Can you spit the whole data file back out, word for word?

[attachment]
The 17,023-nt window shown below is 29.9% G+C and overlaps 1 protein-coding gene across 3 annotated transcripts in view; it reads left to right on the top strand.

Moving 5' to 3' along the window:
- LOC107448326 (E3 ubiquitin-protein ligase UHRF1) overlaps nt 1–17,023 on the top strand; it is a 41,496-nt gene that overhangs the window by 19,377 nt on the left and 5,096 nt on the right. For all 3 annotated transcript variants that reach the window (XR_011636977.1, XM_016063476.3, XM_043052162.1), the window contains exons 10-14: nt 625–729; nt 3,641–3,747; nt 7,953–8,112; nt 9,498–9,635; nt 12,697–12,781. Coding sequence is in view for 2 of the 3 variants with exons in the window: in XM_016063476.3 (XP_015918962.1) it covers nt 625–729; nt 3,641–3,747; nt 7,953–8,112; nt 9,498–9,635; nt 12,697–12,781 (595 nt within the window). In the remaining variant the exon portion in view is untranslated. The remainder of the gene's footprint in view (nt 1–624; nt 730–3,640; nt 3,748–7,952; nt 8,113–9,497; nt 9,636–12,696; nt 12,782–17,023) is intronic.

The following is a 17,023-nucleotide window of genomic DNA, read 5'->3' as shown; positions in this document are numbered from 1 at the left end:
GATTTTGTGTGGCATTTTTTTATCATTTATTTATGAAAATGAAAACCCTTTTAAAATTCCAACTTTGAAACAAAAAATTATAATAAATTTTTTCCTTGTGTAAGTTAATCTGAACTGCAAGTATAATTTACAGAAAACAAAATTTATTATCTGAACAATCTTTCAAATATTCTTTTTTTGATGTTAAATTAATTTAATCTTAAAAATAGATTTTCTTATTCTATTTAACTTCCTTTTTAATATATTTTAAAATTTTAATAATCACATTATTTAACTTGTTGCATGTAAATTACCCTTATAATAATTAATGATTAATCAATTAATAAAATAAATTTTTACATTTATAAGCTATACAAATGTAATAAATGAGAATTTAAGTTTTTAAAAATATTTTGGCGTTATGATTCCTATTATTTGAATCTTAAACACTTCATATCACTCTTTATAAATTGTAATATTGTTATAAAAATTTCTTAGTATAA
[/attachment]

The 17,023-nt window shown below is 29.9% G+C and overlaps 1 protein-coding gene across 3 annotated transcripts in view; it reads left to right on the top strand.

Moving 5' to 3' along the window:
- LOC107448326 (E3 ubiquitin-protein ligase UHRF1) overlaps nt 1–17,023 on the top strand; it is a 41,496-nt gene that overhangs the window by 19,377 nt on the left and 5,096 nt on the right. For all 3 annotated transcript variants that reach the window (XR_011636977.1, XM_016063476.3, XM_043052162.1), the window contains exons 10-14: nt 625–729; nt 3,641–3,747; nt 7,953–8,112; nt 9,498–9,635; nt 12,697–12,781. Coding sequence is in view for 2 of the 3 variants with exons in the window: in XM_016063476.3 (XP_015918962.1) it covers nt 625–729; nt 3,641–3,747; nt 7,953–8,112; nt 9,498–9,635; nt 12,697–12,781 (595 nt within the window). In the remaining variant the exon portion in view is untranslated. The remainder of the gene's footprint in view (nt 1–624; nt 730–3,640; nt 3,748–7,952; nt 8,113–9,497; nt 9,636–12,696; nt 12,782–17,023) is intronic.

The following is a 17,023-nucleotide window of genomic DNA, read 5'->3' as shown; positions in this document are numbered from 1 at the left end:
GATTTTGTGTGGCATTTTTTTATCATTTATTTATGAAAATGAAAACCCTTTTAAAATTCCAACTTTGAAACAAAAAATTATAATAAATTTTTTCCTTGTGTAAGTTAATCTGAACTGCAAGTATAATTTACAGAAAACAAAATTTATTATCTGAACAATCTTTCAAATATTCTTTTTTTGATGTTAAATTAATTTAATCTTAAAAATAGATTTTCTTATTCTATTTAACTTCCTTTTTAATATATTTTAAAATTTTAATAATCACATTATTTAACTTGTTGCATGTAAATTACCCTTATAATAATTAATGATTAATCAATTAATAAAATAAATTTTTACATTTATAAGCTATACAAATGTAATAAATGAGAATTTAAGTTTTTAAAAATATTTTGGCGTTATGATTCCTATTATTTGAATCTTAAACACTTCATATCACTCTTTATAAATTGTAATATTGTTATAAAAATTTCTTAGTATAA